I cannot, for the life of me, understand why the real estate lobby insists on preventing our doing just such projects as this.

Thank you very much.

[3.] CAMDEN, NEW JERSEY (City Hall, 4:25 p.m.)

Mr. Mayor, ladies and gentlemen, and fellow Democrats of Camden and South Jersey:

It is a very great pleasure for me to be here today, and to be welcomed so cordially by the citizens and the officials of the great city of Camden. I have been here in times past. When I was Chairman of the Committee to Investigate the National Defense Program, I made several tours of your shipyards here and in Philadelphia, and I know something about the contribution that you made to win the war, not only in construction, but in the young men who went to war.

I just talked to a gentleman now who told me that he had six boys in the service, and three of them are disabled. You cannot make a greater sacrifice than that, my friends, for this great country--and you cannot make too great a sacrifice for this great country, I will say that to you, too.

You are faced now with one of the most important campaigns in the history of this great United States. This is a campaign, the issue of which is the people against the special interests. That is the issue in this campaign, and if you want to meet that issue, you will not fail to study just exactly what the Republican Party stands for and what the Republican candidate is preaching.

The Republican candidate was nominated over here across the river in Philadelphia, and they wrote a platform over there, and that platform is the most hypocritical document that I ever read in my life. When I read that platform, I decided I would go out and tell the people just how many lies it contained; and when I read that platform I decided I would call them back into special session and see whether they meant it or not.

They didn't mean a word of that platform, as they showed in the special session.

I asked them for price control. I asked them for housing. I asked them for several things in which you are vitally interested. And then, you will remember, that Republican Congress who claimed to have been the friend of the people, wrote that terrible Taft-Hartley Act which took the liberties away from labor.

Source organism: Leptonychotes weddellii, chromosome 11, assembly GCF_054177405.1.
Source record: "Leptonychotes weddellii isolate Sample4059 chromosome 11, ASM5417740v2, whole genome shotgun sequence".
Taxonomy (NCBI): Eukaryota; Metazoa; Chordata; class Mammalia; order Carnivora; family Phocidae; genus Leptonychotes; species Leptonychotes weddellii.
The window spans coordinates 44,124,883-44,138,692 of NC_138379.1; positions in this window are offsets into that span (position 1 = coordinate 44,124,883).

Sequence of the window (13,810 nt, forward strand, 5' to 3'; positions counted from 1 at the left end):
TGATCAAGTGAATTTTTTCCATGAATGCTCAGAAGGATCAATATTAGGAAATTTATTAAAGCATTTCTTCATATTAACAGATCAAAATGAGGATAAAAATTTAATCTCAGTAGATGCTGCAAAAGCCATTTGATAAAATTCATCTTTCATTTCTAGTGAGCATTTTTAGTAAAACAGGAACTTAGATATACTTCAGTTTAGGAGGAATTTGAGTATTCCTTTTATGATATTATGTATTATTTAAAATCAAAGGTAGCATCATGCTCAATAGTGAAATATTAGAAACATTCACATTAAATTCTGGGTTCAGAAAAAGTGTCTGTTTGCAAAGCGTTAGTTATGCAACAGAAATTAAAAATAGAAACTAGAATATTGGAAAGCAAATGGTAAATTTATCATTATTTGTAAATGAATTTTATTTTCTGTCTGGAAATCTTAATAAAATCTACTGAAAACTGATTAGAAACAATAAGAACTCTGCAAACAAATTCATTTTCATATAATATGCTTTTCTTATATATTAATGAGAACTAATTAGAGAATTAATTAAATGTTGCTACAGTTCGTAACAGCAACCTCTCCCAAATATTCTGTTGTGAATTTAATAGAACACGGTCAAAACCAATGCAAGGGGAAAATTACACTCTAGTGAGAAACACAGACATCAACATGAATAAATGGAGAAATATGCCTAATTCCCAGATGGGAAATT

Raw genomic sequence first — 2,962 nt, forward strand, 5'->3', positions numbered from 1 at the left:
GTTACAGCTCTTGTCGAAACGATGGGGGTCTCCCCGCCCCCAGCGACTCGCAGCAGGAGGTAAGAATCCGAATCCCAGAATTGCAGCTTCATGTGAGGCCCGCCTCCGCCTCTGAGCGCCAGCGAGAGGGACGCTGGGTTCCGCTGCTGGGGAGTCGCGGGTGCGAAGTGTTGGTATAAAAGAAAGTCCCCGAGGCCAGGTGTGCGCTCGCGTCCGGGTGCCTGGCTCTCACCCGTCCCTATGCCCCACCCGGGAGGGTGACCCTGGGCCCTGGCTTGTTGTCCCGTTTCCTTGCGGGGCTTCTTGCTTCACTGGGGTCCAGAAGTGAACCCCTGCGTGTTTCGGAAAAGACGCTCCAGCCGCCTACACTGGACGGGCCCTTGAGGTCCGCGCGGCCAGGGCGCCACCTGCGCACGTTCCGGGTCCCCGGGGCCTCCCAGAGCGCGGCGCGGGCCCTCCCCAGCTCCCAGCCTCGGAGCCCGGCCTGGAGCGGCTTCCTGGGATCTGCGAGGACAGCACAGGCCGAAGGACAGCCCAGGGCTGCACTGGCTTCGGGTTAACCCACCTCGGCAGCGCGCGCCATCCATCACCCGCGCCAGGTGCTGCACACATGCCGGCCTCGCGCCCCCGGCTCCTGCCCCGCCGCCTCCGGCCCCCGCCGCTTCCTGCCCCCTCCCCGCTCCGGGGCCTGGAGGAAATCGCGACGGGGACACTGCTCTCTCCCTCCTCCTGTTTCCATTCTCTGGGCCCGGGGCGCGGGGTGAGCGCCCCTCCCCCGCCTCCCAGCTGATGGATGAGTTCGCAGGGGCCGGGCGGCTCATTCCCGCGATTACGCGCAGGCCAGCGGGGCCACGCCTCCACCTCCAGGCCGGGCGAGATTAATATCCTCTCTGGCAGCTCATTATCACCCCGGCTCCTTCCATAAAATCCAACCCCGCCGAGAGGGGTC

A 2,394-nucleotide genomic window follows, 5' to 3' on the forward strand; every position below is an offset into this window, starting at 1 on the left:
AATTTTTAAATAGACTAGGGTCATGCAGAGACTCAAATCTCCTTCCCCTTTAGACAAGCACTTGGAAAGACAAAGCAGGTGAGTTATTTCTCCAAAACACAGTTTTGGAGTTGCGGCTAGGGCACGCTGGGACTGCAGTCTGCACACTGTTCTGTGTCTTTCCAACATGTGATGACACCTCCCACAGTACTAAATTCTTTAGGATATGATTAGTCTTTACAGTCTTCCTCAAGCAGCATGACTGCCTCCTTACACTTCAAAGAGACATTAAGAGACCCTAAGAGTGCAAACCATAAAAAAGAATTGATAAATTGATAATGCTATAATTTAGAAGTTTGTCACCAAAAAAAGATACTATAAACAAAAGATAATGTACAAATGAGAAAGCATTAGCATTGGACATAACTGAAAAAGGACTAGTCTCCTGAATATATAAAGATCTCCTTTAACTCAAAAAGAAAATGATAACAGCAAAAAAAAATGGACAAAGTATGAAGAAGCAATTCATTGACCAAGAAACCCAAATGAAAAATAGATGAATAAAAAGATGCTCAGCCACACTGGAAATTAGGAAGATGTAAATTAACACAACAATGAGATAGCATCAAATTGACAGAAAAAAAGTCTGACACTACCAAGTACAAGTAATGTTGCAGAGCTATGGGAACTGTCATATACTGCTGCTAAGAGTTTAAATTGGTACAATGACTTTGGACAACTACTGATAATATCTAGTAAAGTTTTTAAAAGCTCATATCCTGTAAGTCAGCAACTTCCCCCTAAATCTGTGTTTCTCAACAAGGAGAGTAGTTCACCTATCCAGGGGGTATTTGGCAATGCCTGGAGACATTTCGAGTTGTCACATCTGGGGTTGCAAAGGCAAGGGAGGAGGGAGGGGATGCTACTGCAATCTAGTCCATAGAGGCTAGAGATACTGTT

But, they were very careful to write a rich man's tax bill, which took care of their friends, all right.

Camden is vitally interested in housing. When I first became an occupant of the White House, I asked the Congress for a housing bill which would help meet the situation with which you are faced right here, and with which they are faced over across the river in Philadelphia. But did they do anything about it? They did not. That last session of the 80th "do-nothing" Republican Congress passed a fake housing bill, and are now trying to make you believe that they passed a housing bill. That bill is not worth the paper it's written on, so far as the welfare of the people is concerned, the real estate lobby has seen to that.

I wish I had time to stand here this afternoon and discuss with you all the issues in this campaign, but it would take me all night to do it. I am going to discuss some of them over in Philadelphia tonight, and I hope you will listen to what I have to say, because it is of vital interest to you and to the country.

Now then, in order for you to do your duty, you must get out early on election day, and you must elect a Democratic Senator from New Jersey -- Archie Alexander. Don't forget that now.

And you must elect a Democratic Congressman from this district--John Dungess. Don't forget that.

If you are patriotic citizens, you will be sure, on the morning of November the 2d to get up early, and go to that polling place, ask for a straight Democratic ticket and put it in the box, and go home satisfied that you have done something for the welfare of the country.

Not only will you have done something for the welfare of the country as a whole, but you will be voting for yourselves. When you cast that ballot, you will be voting for your best interests.

Study the issues in this campaign. Then elect a Democratic Senator and a Democratic Congressman--and I won't be troubled with the housing shortage, I will still stay in the White House.

Note: In the course of his remarks on October 6 the President referred to former Senators James H. Hughes and James M. Tunnell, Democratic candidate for Senator J. Allen Frear, Jr., and Democratic candidate for Representative J. Carl McGuigan, all of Delaware; and Mayor George E. Brunner of Camden, Democratic candidate for Senator Archibald S. Alexander, and Democratic candidate for Representative John Dungess, all of New Jersey.

Harry S Truman, Rear Platform and Other Informal Remarks in Delaware, Pennsylvania, and New Jersey Online by Gerhard Peters and John T. Woolley, The American Presidency Project https://www.presidency.ucsb.edu/node/233330